Director: Robert Bresson
Writer: Robert Bresson
DP: Léonce-Henri Burel
Editor: Raymond Lamy
Score: Wolfgang Amadeus Mozart
Producer: Alain Poiré, Jean Thuillier
Starring: Franҫois Leterrier, Roland Monod, Jacques Ertod, Maurice Beerblock, Charles Le Clainche
Distribution: Gaumont Film Company
Length: 1 hr. 40 min.
We rarely see the Nazi oppressors in A Man Escaped. The film focuses only on Fontaine (the titular "Man"), and his fellow inmates. Even then, we're often confined with Fontaine, alone in his tiny cell. The biggest source of intrigue in the film becomes his work toward escaping: the film puts close to his planning, patience, and resourcefulness. They're all he has in his life as a prisoner, and the film treats them with due reverence as such.
Though the Nazis remain largely invisible, a few of their actions come to the forefront: they forbid the prisoners from talking to each other, they forbid the prisoners from writing letters to the outside under penalty of death, and they forbid them to receive communication from the outside. They don't want to allow their prisoners contact with other human beings. The main character narrates the whole film, one effect of which is to lock us into his perspective, highlighting the sensation of isolation he feels under Nazi imprisonment. We learn that other prisoners were turned in by their own family members or wrongly implicated by complete strangers. If it seems like the Nazis are fairly inactive in this film, it's because it focuses on how they change the behavior of others. Their ultimate goal is to dehumanize, to obliterate trust and communication and thus render their victims incapable of taking action.
The film shows us how this process works. In the cell next to Fontaine's is an elderly, dejected man named Blanchet. At first, Blanchet refuses to talk to him. His silence is deeply disturbing to Fontaine, who starts forming suspicions about the old man. Then, when Blanchet finally does talk to him, he reveals the reason he didn't want to speak to Fontaine: Pessimism about the resistance movement, distrust of others, and fear of being punished as a co-conspirator in Fontaine's escape. The conditions that the Nazis imposed on France, the conditions that led to Blanchet being unjustly incarcerated, left him with a defeatist and paranoid attitude about talking to people, even when they should be on his side.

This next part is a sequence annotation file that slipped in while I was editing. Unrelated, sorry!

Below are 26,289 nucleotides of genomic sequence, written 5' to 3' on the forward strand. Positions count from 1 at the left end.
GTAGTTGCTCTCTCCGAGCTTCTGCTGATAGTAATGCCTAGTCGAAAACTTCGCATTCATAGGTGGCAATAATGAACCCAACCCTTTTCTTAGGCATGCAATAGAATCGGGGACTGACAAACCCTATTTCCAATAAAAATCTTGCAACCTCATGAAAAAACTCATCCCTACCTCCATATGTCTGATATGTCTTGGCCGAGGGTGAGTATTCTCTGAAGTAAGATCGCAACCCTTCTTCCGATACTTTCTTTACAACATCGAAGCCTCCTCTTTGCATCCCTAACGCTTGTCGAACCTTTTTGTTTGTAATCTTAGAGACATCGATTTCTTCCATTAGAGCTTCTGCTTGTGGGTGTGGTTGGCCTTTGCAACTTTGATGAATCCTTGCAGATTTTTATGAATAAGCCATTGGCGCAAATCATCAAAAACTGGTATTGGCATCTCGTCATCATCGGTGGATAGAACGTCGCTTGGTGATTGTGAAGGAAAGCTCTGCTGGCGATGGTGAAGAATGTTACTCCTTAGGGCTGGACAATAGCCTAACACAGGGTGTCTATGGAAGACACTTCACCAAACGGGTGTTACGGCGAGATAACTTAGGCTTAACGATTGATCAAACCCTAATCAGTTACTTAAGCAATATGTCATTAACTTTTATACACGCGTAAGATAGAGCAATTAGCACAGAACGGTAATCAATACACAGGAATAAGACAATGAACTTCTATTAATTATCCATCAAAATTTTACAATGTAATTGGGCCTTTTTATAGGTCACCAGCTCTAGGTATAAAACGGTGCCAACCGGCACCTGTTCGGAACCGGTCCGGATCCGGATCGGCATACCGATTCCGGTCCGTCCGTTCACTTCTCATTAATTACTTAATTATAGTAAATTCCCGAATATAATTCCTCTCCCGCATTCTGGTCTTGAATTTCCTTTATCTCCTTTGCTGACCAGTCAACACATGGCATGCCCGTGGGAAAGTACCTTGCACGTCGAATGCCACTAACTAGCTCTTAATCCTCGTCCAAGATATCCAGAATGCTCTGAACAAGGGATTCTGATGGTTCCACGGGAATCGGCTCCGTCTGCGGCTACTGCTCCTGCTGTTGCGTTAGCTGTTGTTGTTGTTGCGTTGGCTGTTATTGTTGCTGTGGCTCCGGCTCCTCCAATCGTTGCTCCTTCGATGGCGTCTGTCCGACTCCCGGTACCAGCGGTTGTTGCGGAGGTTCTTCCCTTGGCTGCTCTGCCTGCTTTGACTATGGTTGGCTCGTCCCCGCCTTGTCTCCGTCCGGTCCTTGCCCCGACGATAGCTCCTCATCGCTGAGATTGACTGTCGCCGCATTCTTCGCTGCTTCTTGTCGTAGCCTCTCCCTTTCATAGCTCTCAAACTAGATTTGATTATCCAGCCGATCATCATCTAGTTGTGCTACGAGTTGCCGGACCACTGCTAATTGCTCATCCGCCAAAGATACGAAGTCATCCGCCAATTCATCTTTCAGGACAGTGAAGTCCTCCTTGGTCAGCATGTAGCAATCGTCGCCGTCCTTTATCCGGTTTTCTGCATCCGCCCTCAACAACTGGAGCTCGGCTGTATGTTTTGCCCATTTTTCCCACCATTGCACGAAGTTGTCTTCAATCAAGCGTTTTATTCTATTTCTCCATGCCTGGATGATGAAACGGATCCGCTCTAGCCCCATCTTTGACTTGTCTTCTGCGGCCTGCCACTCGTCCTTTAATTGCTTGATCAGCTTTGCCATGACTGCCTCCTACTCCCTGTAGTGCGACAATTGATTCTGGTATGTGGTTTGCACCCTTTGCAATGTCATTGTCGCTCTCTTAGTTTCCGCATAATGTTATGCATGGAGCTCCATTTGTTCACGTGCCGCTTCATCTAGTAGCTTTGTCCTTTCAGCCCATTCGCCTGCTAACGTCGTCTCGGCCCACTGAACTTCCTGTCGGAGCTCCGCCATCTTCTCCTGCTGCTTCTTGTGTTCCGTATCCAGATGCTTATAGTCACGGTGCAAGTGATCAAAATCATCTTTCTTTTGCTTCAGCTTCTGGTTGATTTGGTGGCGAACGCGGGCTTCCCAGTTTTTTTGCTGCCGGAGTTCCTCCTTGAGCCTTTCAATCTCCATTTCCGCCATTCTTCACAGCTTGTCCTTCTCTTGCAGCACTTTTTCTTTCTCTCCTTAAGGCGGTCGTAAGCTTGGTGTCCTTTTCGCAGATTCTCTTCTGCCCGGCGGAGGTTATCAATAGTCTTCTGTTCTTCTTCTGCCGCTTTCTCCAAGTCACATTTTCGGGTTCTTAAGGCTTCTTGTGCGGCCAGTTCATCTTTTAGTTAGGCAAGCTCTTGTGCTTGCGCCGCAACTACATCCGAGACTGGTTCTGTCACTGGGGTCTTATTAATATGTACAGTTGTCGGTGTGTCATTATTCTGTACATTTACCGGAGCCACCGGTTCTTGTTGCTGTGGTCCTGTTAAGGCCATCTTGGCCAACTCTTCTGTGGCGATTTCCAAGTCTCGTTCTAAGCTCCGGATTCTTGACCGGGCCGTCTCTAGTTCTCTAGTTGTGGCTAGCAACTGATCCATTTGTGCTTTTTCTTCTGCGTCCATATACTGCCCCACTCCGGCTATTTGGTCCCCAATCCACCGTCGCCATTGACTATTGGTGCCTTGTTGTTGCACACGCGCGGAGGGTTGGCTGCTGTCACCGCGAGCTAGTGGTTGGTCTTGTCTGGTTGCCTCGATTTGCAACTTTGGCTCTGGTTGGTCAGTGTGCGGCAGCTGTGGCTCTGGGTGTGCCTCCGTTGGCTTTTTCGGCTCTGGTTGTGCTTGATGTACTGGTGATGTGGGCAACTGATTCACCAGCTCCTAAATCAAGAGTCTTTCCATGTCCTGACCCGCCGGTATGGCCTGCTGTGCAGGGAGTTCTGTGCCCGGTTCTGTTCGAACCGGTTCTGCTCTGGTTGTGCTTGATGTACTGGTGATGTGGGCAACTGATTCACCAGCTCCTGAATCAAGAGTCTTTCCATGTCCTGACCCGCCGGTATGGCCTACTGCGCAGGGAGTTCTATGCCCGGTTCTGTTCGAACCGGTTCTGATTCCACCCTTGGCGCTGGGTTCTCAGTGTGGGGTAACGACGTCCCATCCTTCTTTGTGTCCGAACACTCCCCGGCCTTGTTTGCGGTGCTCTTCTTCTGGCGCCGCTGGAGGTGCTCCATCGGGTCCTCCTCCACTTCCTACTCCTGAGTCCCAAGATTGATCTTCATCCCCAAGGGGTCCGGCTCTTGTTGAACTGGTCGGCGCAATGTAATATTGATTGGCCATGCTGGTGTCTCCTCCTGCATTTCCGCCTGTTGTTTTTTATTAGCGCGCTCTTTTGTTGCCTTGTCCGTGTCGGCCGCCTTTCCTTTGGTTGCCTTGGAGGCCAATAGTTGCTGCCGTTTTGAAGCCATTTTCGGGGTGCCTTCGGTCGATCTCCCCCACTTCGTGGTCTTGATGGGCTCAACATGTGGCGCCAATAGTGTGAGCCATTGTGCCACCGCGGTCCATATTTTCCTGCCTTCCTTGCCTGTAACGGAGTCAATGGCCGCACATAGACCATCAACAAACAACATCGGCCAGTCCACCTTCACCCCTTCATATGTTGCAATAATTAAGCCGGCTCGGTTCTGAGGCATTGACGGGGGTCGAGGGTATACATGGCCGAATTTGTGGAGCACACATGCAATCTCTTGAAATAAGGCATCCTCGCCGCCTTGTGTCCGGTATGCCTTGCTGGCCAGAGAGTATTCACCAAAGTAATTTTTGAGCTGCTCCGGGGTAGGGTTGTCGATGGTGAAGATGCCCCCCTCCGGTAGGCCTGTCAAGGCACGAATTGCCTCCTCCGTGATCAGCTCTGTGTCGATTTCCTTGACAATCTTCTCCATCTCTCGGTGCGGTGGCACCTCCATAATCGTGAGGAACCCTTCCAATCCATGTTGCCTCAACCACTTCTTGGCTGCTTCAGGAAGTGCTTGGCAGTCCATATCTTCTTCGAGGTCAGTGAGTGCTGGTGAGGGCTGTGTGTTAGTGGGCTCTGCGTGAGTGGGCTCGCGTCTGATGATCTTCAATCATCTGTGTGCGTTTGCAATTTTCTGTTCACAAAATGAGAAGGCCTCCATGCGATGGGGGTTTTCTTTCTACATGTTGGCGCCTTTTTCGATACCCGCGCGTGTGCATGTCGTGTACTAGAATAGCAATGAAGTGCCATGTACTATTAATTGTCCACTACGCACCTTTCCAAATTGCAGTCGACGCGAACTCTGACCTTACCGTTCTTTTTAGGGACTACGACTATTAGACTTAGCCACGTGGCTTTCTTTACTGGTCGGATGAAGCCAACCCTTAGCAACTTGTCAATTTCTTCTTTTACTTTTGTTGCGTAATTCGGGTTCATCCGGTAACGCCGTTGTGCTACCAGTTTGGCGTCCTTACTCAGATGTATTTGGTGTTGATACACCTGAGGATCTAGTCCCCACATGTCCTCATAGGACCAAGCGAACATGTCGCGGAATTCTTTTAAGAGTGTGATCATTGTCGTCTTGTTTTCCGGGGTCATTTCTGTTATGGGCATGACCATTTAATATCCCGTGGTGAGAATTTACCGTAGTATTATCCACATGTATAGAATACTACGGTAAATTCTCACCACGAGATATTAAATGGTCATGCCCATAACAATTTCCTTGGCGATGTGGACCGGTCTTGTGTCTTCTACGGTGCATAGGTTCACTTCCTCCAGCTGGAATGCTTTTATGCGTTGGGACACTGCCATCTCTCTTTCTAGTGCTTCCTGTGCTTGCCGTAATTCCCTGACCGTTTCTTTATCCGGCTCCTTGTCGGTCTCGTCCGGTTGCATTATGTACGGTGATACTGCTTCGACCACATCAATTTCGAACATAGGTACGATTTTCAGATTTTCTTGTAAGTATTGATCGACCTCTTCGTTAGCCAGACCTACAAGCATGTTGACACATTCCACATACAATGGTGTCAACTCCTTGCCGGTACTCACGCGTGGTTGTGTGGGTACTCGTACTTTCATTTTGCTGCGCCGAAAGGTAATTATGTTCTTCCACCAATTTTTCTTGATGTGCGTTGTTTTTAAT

We question how all of this is affecting Fontaine; his narration is deadpan and Franҫois Leterrier plays the role without revealing much. His performance is largely blank. He rarely does more than imitate whatever the narration says. Bresson was known for making his actors deliver their performances in a way that represented the role in the most disaffected way possible, asking them to "report" their roles rather than acting them out. In A Man Escaped, this is compounded by the poetry with which Bresson presents Fontaine's work: we start to wonder if Fontaine's determination to escape is fueled by his principles, or simply by his need to have work - to have some kind of mental stimulation when locked into the prison lifestyle. Bresson's films may be too tactile, too physical to imply the presence of spirituality, but they certainly make us long for it.